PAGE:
Palaephatus (Greek: Παλαίφατος) was the original author of a rationalizing text on Greek mythology, the work of paradoxography On Incredible Tales (Περὶ ἀπίστων), which survives in a (probably corrupt) Byzantine edition.

This work consists of an introduction and 52 brief sections on various Greek myths. The first 45 have a common format: a brief statement of a wonder tale from Greek mythology, usually followed by a claim of disbelief ("This is absurd" or "This is not likely" or "The true version is..."), and then a sequence of every-day occurrences which gave rise to the wonder-story through misunderstanding. The last seven are equally brief retellings of myth, without any rationalizing explanation.

Palaephatus' date and name are uncertain; many scholars have concluded that Palaephatus is a pseudonym; the evidence, such as it is, is all of it consistent with the late fourth century BC.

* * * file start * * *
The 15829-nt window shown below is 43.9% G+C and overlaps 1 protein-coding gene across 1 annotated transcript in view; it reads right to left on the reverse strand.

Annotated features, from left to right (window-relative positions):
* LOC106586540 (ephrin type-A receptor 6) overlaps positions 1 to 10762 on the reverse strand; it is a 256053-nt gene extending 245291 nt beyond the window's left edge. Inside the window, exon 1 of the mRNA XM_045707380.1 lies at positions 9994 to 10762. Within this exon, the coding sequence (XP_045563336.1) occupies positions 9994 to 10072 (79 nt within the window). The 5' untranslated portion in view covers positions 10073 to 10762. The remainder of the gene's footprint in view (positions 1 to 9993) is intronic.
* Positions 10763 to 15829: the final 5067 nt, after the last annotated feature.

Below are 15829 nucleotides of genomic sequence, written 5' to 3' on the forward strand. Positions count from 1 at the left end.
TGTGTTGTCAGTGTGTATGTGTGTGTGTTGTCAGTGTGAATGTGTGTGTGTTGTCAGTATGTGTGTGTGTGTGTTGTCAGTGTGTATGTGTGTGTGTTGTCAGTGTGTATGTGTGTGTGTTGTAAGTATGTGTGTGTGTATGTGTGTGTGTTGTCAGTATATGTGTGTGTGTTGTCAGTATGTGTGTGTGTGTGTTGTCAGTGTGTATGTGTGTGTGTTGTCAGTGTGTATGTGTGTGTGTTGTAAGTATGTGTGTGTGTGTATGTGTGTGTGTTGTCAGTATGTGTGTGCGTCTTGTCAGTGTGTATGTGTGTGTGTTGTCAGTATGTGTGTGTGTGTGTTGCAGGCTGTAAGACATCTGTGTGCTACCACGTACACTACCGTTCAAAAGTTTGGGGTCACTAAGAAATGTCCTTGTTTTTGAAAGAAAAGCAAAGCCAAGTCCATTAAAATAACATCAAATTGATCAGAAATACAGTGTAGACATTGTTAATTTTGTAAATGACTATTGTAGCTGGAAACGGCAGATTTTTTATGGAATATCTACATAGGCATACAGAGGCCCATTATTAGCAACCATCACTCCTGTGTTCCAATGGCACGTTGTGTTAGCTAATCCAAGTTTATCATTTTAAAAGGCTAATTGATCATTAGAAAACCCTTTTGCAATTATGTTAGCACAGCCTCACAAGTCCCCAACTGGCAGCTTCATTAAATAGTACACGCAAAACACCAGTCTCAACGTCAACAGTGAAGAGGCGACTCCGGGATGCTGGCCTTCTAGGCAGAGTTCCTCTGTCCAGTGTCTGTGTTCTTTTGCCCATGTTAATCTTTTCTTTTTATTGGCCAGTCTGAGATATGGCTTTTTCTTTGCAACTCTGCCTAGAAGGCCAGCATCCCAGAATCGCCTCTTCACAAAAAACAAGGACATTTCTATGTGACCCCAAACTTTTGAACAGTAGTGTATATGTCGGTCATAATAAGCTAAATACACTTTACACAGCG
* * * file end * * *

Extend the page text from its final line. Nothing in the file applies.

Read more about Palaephatus:  On Incredible Things, The Author's Identity and The Suda Entries, References in Ancient Literature, Transmission of The Text, Modern Editions

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Palaephatus - References in Ancient Literature
... in which an interlocutor praises a cook as a new Palaephatus, to which the cook replies by explaining the benefits bestowed on mankind by the first ... Theon, the rhetorician, spends a chapter discussing Palaephatus' rationalism, using several of the examples in our text of Palaephatus other, later, authors cite Palaephatus for ... Some of the references in the Suda say that Palaephatus' work on myths was in five books, some that it was one book Eusebius, Jerome, and Orosius all write of the first book of Palaephatus ...